>I’ve been taking this singing class–oh, let’s just get it all the gay out there and say I’ve been taking this cabaret singing class, and at each session we begin with vocal warm-ups and some kind of improvisational exercise. Last night one of the members, a teacher, suggested a game of assassin, saying she played it with her students. The Wikipedia description linked above seems far more elaborate than what we played, which involved sitting in a circle with our eyes closed, and somebody tapping selected members on the head to designate them as assassins or victims. Then we would open our eyes and–well, I still can’t figure out what was going on, with people asking each other random questions about daylight savings time until somebody either fell over in a dramatic “death” or somebody pointed a finger at somebody else saying “You’re the assassin!” I felt like a visitor from another planet, as everyone else seemed to get right into the spirit of things while I sat clueless and In Hell. Can anyone explain?
I guess kids smarter than I could have a great time with this, but I kept thinking about what a handy vehicle it could be for playground victimization. (All together, sing: “Memories / light the corners of my mind . . . .”) Better even than dodgeball, because Assassin seems to offer far more interesting opportunities for psychological torture. I guess any game that involves someone being it has that potential.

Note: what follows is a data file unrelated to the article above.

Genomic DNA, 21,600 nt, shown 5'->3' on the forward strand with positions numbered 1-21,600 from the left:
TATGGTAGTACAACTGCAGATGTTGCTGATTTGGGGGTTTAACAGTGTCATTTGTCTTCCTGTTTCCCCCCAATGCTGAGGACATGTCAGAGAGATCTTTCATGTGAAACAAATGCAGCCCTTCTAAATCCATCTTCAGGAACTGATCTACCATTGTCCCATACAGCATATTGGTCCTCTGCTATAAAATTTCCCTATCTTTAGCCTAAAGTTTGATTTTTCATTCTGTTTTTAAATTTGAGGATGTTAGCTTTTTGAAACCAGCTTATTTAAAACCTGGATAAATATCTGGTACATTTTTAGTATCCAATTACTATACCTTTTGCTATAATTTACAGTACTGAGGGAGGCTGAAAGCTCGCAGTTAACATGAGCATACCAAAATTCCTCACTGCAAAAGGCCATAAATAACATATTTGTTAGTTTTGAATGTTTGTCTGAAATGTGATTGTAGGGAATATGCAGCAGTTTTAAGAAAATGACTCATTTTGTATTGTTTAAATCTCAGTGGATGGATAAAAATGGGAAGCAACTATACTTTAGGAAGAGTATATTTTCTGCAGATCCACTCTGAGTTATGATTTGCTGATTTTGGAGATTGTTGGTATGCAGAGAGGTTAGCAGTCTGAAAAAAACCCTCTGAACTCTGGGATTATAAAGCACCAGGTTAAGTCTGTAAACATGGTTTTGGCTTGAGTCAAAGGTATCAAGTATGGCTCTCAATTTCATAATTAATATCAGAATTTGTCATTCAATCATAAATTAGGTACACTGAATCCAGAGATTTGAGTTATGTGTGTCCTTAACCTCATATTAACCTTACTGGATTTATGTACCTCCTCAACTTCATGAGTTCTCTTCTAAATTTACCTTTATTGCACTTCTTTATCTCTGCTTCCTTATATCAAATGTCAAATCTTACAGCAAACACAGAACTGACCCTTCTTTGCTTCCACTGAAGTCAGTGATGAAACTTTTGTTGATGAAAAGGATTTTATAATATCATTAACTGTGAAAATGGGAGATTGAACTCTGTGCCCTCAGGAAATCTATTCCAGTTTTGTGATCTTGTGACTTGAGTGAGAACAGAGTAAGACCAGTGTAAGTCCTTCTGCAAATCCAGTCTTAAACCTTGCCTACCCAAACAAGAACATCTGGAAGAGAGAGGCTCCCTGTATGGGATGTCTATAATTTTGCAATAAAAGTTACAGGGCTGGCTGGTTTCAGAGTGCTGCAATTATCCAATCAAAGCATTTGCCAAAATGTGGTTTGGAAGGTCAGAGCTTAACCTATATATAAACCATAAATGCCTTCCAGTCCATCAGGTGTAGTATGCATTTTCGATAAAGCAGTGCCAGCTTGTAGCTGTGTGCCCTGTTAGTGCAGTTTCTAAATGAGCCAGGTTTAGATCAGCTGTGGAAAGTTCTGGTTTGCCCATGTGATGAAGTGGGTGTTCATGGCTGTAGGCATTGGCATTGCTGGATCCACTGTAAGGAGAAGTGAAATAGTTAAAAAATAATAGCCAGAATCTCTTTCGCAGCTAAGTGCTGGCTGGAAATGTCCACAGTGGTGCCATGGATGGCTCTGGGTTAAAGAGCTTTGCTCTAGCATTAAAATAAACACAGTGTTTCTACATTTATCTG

On a book-related note (heh), I was able to help another student who has a young child living temporarily in the Philippines and was trying to solve the problem of intercontinental bedtime stories. I suggested using the International Children’s Digital Library, where electronic editions of books from around the world can be read in a variety of ways. I didn’t know if it could work synchronously, but Jeff told me that he and his kid were able to log on at the same time and turn the pages together while talking on the phone. (I guess that should really be “turn” the “pages” “together.”) All very Jetsons, yes?
One last thing: being in that class reminds me what a salutary experience it is for those of us who teach to be the student once in a while. You can forget how things look from that end.